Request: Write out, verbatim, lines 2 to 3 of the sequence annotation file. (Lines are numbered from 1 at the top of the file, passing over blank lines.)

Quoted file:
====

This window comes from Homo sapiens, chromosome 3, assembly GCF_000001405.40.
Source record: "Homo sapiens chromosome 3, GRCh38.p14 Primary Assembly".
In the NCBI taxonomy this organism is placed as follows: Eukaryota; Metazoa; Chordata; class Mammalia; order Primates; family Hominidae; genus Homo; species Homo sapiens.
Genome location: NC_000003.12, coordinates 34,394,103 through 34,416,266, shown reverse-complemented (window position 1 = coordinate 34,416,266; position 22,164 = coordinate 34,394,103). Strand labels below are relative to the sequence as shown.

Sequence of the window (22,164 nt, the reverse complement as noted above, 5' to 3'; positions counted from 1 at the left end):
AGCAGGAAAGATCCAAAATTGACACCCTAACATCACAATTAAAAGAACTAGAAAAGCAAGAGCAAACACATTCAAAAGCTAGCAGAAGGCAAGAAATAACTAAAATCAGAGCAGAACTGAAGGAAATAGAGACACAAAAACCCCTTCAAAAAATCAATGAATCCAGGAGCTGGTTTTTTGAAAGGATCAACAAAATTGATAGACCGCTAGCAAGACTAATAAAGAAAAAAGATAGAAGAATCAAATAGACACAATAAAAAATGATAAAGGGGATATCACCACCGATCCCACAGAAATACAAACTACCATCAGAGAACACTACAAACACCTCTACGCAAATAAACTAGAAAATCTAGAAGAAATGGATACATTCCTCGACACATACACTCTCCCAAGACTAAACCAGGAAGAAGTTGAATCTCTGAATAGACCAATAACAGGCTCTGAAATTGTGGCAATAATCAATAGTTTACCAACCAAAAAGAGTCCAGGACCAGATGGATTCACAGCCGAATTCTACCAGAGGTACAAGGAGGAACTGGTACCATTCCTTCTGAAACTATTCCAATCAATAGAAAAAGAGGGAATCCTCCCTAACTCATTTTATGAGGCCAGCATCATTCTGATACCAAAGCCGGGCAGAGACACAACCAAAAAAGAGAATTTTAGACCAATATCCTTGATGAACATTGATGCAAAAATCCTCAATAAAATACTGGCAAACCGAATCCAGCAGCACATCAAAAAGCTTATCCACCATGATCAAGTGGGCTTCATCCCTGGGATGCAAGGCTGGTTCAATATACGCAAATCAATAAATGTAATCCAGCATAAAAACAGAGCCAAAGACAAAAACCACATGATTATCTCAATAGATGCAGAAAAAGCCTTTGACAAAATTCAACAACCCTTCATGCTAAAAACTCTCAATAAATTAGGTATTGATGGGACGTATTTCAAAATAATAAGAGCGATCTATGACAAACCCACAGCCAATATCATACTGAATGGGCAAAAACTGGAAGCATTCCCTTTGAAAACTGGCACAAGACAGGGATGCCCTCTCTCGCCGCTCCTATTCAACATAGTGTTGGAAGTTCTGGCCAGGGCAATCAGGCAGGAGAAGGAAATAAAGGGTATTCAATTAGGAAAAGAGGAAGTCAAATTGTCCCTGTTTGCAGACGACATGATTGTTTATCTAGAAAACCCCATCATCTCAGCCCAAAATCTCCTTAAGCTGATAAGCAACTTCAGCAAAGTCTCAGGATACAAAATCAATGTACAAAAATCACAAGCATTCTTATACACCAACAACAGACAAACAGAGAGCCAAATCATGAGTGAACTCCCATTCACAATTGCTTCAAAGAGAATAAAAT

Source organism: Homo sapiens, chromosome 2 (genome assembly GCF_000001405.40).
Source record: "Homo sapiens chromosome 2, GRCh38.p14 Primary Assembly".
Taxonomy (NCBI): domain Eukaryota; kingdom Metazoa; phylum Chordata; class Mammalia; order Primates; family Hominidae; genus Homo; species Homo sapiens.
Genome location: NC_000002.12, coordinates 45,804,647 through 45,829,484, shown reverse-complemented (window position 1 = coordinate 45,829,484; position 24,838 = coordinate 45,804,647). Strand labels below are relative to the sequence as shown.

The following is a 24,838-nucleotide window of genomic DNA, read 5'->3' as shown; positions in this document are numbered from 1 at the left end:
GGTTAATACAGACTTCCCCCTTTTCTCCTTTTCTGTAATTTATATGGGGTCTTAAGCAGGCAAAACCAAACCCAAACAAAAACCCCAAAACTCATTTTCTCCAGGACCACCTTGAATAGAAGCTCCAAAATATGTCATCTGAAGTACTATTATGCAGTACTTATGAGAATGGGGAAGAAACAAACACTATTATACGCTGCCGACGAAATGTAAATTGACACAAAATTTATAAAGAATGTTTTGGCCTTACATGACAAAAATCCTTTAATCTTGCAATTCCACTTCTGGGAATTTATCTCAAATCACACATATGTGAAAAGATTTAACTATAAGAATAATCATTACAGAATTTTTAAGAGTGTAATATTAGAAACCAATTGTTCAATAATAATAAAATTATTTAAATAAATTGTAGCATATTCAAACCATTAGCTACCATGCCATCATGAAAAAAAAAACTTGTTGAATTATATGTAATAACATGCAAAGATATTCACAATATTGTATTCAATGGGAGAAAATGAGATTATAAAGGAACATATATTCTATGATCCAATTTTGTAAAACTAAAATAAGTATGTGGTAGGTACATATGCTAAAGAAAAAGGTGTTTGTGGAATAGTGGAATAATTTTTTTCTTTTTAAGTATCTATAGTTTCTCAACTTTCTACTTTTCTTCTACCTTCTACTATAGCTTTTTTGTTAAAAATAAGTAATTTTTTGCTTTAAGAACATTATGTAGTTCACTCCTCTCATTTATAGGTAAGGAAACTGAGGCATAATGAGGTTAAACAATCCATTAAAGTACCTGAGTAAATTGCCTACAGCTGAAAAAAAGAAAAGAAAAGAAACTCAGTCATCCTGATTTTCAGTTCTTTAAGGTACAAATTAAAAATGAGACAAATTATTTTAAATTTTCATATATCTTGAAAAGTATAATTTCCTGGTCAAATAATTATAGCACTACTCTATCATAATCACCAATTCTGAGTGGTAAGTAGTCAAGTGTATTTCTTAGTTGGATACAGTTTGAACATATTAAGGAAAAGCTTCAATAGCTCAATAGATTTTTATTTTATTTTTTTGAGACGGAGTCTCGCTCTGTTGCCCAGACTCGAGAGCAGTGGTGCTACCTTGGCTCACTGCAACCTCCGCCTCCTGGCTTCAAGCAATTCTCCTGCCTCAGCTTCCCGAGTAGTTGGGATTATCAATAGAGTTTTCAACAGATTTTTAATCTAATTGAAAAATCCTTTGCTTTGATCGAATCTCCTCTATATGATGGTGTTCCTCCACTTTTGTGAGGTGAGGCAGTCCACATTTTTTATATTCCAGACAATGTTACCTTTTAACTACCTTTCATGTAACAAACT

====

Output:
Source record: "Homo sapiens chromosome 3, GRCh38.p14 Primary Assembly".
In the NCBI taxonomy this organism is placed as follows: Eukaryota; Metazoa; Chordata; class Mammalia; order Primates; family Hominidae; genus Homo; species Homo sapiens.